“Control information posted or processed on publicly accessible information systems.”
If you use cloud services, make sure everyone is aware that they should not share their documents with outsiders. It is best to have a review procedure before posting any information on your website or publicly accessible platforms.
Level 1 Identification And Authentication (IA) 1.076
“Verify and control/limit connections to and use of external information systems.”
Tell your team that password sharing is a capital offense and can put your business in danger. Each employee must have a unique account, so accountability can be easily traced if needed.
Level 1 IA. 1.077
“Authenticate (or verify) the identities of those users, processes, or devices, as a prerequisite to allowing access to organizational information systems.”
Your team should use effective passwords and hard-to-guess usernames to lock and access devices. Make sure all default passwords are changed before use.
Level 1 Media Protection 1.118
“Sanitize or destroy information system media containing Federal Contract Information before disposal or release for reuse.”
Before computers, laptops, tablets, hard drives, thumb drives, or CDs leave the possession of your company, make sure you destroy them properly. You can work with IT professionals to ensure the job is done properly.
Level 1 Physical Protection (PE) 1.131
“Limit physical access to organizational information systems, equipment, and the respective operating environments to authorized individuals.”
Devices and gadgets containing sensitive information should be in a private area that’s not accessible to guests or the public. Doors should be locked if no one can ensure the security of said devices.
Level 1 PE. 1.132
“Escort visitors and monitor visitor activity.”
Only authorized personnel should be in your office. In case of intruders, be ready to prohibit entry or call the police for assistance.
Level 1 PE. 1.133
“Maintain audit logs of physical access.”
It will be a good practice to have a log of who goes in or out of your facility. If budget allows, you can install CCTVs to help you in this aspect.
Level 1 PE. 1.134
“Control and manage physical access devices.”
Limit the people who can lock and unlock different areas at your place of work. If an employee resigns or is terminated, consider changing locks.
Level 1 System and Communication (SC) Protection 1.175
“Monitor, control, and protect organizational communications (i.e., information transmitted or received by organizational information systems) at the external boundaries and key internal boundaries of the information systems.“
Your staff should know that access to websites outside of your company network is not allowed. This lowers your risk of cyberattacks.
Level 1 SC. 1.176
“Implement subnetworks for publicly accessible system components that are physically or logically separated from internal networks.”
If you are a small business, it is not advisable to have your own servers. Security provisions might be better when you use web hosting companies. If you need to access the internet, consult a security expert on how you can do this safely.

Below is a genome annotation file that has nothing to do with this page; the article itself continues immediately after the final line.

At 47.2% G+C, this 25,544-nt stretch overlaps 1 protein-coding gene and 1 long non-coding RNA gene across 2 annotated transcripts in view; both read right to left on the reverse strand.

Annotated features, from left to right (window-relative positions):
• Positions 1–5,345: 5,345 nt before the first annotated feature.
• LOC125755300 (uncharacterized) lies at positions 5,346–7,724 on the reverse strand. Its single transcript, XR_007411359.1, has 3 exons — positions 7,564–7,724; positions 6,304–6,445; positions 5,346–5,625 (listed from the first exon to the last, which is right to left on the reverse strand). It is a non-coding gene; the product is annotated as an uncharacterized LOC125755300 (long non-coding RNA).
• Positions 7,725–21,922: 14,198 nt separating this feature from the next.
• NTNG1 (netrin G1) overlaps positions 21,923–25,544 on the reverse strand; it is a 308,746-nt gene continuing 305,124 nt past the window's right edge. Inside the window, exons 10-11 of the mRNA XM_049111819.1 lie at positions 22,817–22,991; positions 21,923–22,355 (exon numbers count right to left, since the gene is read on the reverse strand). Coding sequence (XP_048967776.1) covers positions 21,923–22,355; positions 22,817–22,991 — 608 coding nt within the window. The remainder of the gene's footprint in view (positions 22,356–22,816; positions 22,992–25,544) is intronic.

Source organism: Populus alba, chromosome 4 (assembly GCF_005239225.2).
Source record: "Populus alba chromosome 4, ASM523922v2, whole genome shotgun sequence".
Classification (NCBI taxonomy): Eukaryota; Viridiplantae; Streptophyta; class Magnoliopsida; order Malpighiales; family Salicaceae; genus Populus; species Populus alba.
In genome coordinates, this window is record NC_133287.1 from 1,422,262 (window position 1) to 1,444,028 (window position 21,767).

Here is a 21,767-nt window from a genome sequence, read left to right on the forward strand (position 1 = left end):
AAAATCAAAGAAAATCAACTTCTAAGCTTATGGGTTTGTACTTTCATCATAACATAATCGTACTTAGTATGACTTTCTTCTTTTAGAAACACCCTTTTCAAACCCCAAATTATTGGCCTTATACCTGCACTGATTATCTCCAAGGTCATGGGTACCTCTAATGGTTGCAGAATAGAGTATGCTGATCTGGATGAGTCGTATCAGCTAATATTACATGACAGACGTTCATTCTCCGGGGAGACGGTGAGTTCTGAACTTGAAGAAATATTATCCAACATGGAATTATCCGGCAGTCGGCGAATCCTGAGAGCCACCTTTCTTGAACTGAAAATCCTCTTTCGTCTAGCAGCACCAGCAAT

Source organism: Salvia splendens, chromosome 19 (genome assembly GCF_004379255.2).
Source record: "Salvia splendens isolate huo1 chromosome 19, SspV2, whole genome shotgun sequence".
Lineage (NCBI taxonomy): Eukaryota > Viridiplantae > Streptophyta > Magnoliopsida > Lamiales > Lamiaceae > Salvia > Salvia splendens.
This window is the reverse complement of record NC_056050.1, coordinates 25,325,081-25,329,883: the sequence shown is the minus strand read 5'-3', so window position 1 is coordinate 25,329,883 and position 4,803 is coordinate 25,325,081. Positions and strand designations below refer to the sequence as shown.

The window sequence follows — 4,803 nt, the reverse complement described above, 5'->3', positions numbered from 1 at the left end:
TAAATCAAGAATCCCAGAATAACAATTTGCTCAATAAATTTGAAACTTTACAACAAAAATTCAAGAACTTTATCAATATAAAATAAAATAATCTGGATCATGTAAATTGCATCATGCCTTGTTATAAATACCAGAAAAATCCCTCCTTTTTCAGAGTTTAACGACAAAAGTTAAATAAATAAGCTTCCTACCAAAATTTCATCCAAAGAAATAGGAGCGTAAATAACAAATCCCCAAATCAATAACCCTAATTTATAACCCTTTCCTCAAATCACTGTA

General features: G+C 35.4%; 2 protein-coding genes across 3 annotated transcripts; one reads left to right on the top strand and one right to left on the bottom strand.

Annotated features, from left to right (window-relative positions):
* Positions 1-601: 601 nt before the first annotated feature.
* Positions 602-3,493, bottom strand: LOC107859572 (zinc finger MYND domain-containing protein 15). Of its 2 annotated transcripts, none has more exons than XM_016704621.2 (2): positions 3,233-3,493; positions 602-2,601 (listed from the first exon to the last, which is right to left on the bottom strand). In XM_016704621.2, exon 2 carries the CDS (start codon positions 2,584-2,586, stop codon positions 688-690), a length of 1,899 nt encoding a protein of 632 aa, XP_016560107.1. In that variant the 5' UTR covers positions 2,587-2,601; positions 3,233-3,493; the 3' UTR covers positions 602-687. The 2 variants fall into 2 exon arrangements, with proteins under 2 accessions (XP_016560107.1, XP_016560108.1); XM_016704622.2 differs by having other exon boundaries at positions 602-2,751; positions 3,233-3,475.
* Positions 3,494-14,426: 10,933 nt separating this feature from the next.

Level 1 System and Information Integrity (SI) 1.210
“Identify, report, and correct information and information system flaws in a timely manner.”
When you no longer need certain software or apps, uninstall them. Also, ensure that you automatically update your devices as not doing so can make you more prone to cyber threats.
Level 1 SI. 1.211
“Provide protection from malicious code at appropriate locations within organizational information systems.”
Invest in good antivirus and antimalware software for your computers. Your email service should also have the feature of scanning for potential threats.
Level 1 SI.1.212
“Update malicious code protection mechanisms when new releases are available.”
Better spend on software subscriptions that can save you from all the headaches and risks of losing a contract with the DoD. They’re worth it so don’t rely on free versions of software.
Level 1 SI. 1.213
“Perform periodic scans of the information system and real-time scans of files from external sources as files are downloaded, opened, or executed.”
Turn on the active protection of your antivirus software and make sure you perform regular updates so it is capable of thwarting any evolving threats.
How Carbide Can Help
Achieving CMMC Level 1 compliance is a start toward competing for government contracts — but with help from Carbide, we can help you save time and money reaching compliance Level 1 or higher.
Carbide knows the pain of losing deals because of security issues. Here at Carbide we have made it our mission to create a security management platform that can help you build a security foundation, educate your employees, and sell to large organizations such as the DoD. Our platform is designed to help you achieve compliance with the top security frameworks quickly and efficiently.
Contact us today to learn more about our services.